Tim Daisy: The Drums of October

Tim DaisyOctober Music, Vol. 1 (Relay, 2014)

daisy-octoberIn addition to being a first-call free-jazz drummer on the prolific Chicago scene, Tim Daisy is also a composer. For October Music, he’s sketched duets to play with seven hand-picked partners, pieces seemingly built to play off their strengths. It’s got some serious moments but overall feels like an opportunity to just enjoy making some music with friends.

Many of the sessions come in a jazzy vibe — especially “Writers,” a spirited free-jazz romp with Marc Riorden on piano. It quickly gets into a sprint, with Riorden’s knotted piano improvising racing against Daisy’s fleet, subtle drumming. The composed theme, when it emerges, is a skeleton staircase of rising notes, setting the stage for a second round of high-energy improvising.

“Roscoe St.,” with Dave Rempis on baritone sax, seems like a nice reflection of Roscoe Mitchell’s many facets, a combination of burly, swinging saxophone and warbly experimental sounds. “For Jay” likewise slips through a few mood changes, from a sprited jazz-improv duet to a more careful space where James Falzone’s clarinet paints images of stillness against some astoundingly fast vibraphone — Daisy showing off some serious high-precision rolls on the sustained notes.

Other pieces opt for a modern-classical sound. “Some Birds” features Katherine Young, who’s explored the outer limits of the bassoon. It’s a calm chamber piece with vibraphone, presented with care, as if you were watching the assembly of a delicate and carefully balanced structure. “Near a Pond” is a studious piece where Jen Clare Paulson plays some sad, folky melodies on viola but also gets a moment of scratchy, whispery experimentation, adding to the overcast feel. It all culminates with a surprisingly vibrant marimba solo.

Vibraphone takes center stage on “For Lowell,” with Jason Adasiewicz at the hammers, playing bright, cool splashes against the palette of Daisy’s drum kit. “Painted,” with Josh Berman on cornet, is a reflective ending, played at a decently chipper clip but with lots of white space, created mostly from Daisy’s restraint on the drum kit. It’s not exactly sad, just very thoughtful.

You can find a more of Daisy’s composed or improvised musical ventures on Bandcamp. Here’s a dash of the aforementioned “Writers,” with Marc Riorden on piano:

Russ Johnson’s Jazz Meetup

Russ JohnsonMeeting Point (Relay Recordings, 2014)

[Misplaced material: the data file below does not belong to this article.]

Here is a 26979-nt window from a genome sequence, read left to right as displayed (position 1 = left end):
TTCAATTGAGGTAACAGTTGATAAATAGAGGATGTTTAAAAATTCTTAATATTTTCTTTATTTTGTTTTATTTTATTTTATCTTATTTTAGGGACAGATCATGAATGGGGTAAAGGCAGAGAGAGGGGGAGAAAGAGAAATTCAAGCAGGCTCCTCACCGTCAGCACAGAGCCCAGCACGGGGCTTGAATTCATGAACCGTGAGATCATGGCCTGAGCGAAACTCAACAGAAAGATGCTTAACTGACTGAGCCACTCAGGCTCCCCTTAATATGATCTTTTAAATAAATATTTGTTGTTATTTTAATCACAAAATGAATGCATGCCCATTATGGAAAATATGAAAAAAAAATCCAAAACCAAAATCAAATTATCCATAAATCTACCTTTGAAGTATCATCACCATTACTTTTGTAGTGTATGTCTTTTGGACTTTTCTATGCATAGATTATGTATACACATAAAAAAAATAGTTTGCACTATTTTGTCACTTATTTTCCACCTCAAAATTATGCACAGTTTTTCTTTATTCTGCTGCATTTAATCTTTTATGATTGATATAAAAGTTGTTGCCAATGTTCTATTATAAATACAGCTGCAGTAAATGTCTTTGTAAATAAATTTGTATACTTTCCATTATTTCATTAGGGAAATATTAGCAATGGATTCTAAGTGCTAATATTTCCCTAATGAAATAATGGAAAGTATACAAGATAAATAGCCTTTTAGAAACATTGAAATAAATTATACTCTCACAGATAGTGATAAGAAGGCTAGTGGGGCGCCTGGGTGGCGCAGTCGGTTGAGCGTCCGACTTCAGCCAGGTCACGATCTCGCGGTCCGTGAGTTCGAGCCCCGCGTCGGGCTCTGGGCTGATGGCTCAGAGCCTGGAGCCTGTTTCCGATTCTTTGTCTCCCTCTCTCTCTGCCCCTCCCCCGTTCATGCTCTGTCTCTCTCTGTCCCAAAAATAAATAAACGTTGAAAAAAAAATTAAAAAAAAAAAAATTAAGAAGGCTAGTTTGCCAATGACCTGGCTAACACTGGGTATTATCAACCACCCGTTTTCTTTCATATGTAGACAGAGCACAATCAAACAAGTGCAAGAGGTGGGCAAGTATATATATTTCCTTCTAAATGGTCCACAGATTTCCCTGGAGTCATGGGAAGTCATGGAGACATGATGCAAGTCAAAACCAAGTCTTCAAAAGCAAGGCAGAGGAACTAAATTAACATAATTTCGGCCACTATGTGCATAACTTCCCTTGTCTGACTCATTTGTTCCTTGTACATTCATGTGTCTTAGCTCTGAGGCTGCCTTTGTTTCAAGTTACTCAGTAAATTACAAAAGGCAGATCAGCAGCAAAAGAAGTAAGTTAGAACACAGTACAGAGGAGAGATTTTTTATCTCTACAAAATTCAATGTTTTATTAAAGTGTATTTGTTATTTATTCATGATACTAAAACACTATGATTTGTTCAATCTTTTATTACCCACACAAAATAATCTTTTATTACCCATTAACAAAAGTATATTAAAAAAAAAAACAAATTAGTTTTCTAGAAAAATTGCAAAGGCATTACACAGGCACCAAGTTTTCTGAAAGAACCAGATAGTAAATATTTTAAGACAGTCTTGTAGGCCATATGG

Russ Johnson: Meeting PointMeeting Point is a modern compositional showcase for trumpeter Russ Johnson, fleshed out by Chicago free-jazz stalwarts, but it’s also got some flavor of a good old bebop quartet. “Clothesline” could serve as a statement-of-purpose, a swingy and unhurried number that sets up some cracking solos from Johnson and bass clarinetist Jason Stein. “Chaos Theory” is a similarly tumbling bop, with a theme that takes a while to play out, making for a fun ride.

What struck me first, though, was the simple, chugging beat of the bass clarinet on “Lithosphere.” It lends a trace of old-timey jazz stomp to an otherwise contemporary sounding composition. Just a trace. You might not hear it, but it helped cement that feeling of past-meets-present in my mind.

This isn’t a retro album, though. Stein, Anton Hatwich (bass), and Tim Daisy (drums) are fixtures of the Chicago free-jazz scene, and Johnson astutely uses their talents in crafting longer-form pieces and in outright burning it up when it comes time for solos. “Chaos Theory” appropriately shifts into a group exploration before Stein gets to cut loose on bass clarinet (which he plays throughout the album), augmented by Johnson’s bleats and burbles, and egged on by Hatwich and Daisy in free-bop mode.

Each player also gets an improvised duo track with Johnson — abstract short pieces tending toward the subtle side. That’s especially true on the duo with Stein, which plays with long tones and Feldmanesque quiet.

Early on in the album, however, Johnson deviated from the more “obvious” jazz fun to present “Confluence,” a 15-minute suite that’s effectively the second track. I enjoy it, but it’s a character from a different novel: studious and involved. It opens with an introspective solo by Johnson, setting up a quiet energy. That gives way to the theme: a simple, jazzy figure that touches off a lengthy bass clarinet solo where Stein ultimately heads into buzzy multiphonic territory.

It’s nice stuff, and when the simple theme re-emerges at the end, emerging from a stormy group tumult, you feel like you’ve completed quite a nice little journey. For the listeners preferring the swingy side of the music, “Confluence” might be an impediment. I like to think of it more as Johnson astutely making the most out of his resources — in terms of his composing skills and his choices of bandmates.

Read more about Russ Johnson in The Reader, published by the Chicago Sun-Times.